Tag Archives: Community Empowerment

Satellites & Safaris: Rural education gets a boost

July 29, 2015 - Community Development,Did You Know?,Sabi Sand

Satellites and safaris don’t appear to be a traditional pairing, but they are in fact the ideal complement in Singita’s latest community development initiative. “Teaching & Technology”, which launched last month, is a partnership programme between the Mpumalanga Department of Education, Singita Community Development Trust and the European Space Agency (ESA).

Teaching and Technology | Singita

The project, which demonstrates how satellite communications can assist educators in rural areas, will roll out in 12 primary schools in the communities neighbouring the Sabi Sand Reserve. Web-based solutions will be used to upskill and train local teachers, who will ultimately share this benefit with learners and their entire communities.

Teaching and Technology | Singita

The ESA, together with partners Openet (Italy) and SES (Luxembourg), has outfitted each of the participating schools with satellite terminals, along with equipment including laptops, tablets, projectors and loudspeakers. Singita’s role is to manage the programme and to work alongside the Education Department to train and mentor the 200 teachers from these schools. The company will also be providing technical support to the schools in order to ensure the sustainability of such technology-based programmes in remote locations.

Teaching and Technology | Singita

“Singita’s goal is to create a model (to enhance teacher quality in rural areas), which can be replicated throughout Africa,” says Pam Richardson, Community Development Director at Singita. “The lack of resources and qualified educators are problems faced by rural communities across the continent.”

Teaching and Technology | Singita

The prosperity of the local community is a critical component in Singita’s success. The company’s eco-tourism philosophy is hinged not only on the hospitality provided by the lodges, but equally on sustainable conservation and the empowerment of local communities. Singita runs a number of thriving community development projects, making a tangible difference in the lives of the people living and working in and around its lodges.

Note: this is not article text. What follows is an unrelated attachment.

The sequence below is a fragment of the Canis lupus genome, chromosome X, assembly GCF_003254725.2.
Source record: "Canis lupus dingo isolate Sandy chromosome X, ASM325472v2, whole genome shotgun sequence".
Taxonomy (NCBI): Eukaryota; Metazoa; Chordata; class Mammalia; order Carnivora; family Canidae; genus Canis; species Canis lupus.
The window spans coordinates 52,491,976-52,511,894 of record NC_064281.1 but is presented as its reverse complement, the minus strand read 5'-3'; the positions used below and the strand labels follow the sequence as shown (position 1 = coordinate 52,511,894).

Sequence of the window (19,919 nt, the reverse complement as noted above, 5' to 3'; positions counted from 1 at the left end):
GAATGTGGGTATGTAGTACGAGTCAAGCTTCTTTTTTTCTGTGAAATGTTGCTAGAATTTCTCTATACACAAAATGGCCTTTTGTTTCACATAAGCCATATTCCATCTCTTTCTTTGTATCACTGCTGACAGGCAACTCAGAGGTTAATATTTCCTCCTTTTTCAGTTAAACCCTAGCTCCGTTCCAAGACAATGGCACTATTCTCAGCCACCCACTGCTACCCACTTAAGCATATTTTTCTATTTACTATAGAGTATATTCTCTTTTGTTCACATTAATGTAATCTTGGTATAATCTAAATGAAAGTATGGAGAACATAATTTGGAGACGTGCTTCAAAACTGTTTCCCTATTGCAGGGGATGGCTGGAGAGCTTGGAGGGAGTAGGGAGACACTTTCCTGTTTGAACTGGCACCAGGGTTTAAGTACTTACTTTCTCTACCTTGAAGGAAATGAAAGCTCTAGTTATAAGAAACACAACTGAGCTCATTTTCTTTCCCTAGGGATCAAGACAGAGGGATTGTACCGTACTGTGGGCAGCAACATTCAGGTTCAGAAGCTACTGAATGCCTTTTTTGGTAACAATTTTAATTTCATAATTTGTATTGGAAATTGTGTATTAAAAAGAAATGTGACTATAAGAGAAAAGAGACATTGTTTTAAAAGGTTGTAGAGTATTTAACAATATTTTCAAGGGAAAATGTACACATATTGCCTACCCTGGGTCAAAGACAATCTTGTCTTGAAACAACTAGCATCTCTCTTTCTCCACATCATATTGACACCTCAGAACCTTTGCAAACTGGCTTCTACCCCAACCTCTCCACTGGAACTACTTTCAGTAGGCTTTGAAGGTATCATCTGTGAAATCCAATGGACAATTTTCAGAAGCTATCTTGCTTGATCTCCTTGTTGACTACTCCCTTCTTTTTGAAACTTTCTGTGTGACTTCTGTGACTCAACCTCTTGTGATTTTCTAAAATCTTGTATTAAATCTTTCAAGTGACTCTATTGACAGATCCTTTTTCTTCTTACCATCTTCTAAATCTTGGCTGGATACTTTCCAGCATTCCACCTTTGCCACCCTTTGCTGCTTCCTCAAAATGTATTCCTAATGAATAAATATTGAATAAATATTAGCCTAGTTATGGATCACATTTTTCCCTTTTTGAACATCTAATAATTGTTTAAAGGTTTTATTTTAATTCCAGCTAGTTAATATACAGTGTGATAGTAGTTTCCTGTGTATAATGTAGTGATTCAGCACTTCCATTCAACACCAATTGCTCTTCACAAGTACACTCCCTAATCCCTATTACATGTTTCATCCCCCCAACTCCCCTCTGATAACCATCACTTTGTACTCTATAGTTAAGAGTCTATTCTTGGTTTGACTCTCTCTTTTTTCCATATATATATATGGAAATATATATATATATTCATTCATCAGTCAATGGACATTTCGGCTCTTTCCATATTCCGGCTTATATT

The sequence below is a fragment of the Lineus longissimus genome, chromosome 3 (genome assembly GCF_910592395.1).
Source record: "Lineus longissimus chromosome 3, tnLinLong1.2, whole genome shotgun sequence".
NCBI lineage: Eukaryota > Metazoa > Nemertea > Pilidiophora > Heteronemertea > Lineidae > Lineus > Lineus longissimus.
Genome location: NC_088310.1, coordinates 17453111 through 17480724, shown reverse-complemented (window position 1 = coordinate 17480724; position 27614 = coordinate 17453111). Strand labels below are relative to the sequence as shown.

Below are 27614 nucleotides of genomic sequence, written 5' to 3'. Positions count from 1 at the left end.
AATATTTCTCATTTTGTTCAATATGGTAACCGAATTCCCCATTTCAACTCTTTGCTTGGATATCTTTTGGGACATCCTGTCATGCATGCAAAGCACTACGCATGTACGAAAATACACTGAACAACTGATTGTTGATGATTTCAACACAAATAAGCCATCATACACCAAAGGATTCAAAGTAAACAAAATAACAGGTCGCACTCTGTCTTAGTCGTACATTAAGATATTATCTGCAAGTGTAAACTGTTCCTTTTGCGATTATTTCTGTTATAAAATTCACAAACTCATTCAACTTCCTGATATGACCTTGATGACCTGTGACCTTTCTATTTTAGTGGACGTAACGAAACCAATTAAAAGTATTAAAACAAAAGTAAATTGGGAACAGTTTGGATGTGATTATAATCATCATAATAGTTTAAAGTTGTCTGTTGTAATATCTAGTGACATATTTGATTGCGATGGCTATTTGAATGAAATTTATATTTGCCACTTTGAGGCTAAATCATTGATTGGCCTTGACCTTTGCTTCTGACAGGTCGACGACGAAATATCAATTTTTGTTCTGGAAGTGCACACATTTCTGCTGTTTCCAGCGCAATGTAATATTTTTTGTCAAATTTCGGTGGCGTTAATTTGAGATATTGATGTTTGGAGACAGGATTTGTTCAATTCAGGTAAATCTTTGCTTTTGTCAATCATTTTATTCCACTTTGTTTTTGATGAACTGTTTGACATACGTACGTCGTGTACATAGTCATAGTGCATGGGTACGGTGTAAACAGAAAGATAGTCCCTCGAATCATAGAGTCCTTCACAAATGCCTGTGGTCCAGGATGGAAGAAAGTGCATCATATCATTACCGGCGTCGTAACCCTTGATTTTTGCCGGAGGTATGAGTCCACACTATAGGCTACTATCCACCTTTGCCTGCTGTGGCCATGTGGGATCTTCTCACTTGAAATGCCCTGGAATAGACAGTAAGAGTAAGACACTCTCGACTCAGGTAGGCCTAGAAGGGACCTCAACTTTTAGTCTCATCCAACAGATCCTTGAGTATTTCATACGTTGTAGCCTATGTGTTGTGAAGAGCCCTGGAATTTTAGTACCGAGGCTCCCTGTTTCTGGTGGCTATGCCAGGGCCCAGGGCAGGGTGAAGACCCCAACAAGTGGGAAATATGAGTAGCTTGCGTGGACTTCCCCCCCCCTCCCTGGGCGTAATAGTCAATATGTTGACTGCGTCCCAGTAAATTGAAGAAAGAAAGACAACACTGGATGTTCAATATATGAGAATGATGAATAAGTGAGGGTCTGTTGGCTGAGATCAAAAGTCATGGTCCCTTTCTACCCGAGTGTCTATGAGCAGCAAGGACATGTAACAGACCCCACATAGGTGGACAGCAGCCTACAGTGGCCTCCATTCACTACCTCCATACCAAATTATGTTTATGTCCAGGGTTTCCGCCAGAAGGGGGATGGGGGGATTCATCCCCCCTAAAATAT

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Beekeeping for Biodiversity

April 04, 2014 - Community Development,Conservation,Did You Know?,Singita Grumeti,The Grumeti Fund,Wildlife

Beekeeping in Tanzania | Singita Grumeti Fund

Singita Grumeti

There has been much written about the plight of bees on a global scale, and the disastrous impact their dwindling populations could have on commercial agriculture and food production. Looking closer to home, the conservation of bees in particular is critical to the survival of local plant life; a crucial element of sustainable environmental conservation and biodiversity enrichment.

At Singita Grumeti in Tanzania, through the Grumeti Fund and the local outreach programme, beekeeping projects have been promoted in local communities since 2010, who in turn earn an income from the sale of honey. This way, the community is supported while the bees’ natural habitat is preserved, and serves as a great example of how conservation and community development are integrally connected.

Beekeeping in Tanzania | Singita Grumeti Fund

To date, seven beekeeping groups and various individuals and families have become involved in the project, and are now responsible for 744 beehives. Among the most successful groups is the Bonchugu Community, under the thoughtful leadership of Amos Matiku. He is described as an energetic, enthusiastic and a results-oriented person who never gives up.

“I first heard about the beekeeping project from a Community Outreach officer in 2011 and although skeptical at first, eventually myself and nine others in the community applied to join the project,” Amos says.

Beekeeping in Tanzania | Singita Grumeti Fund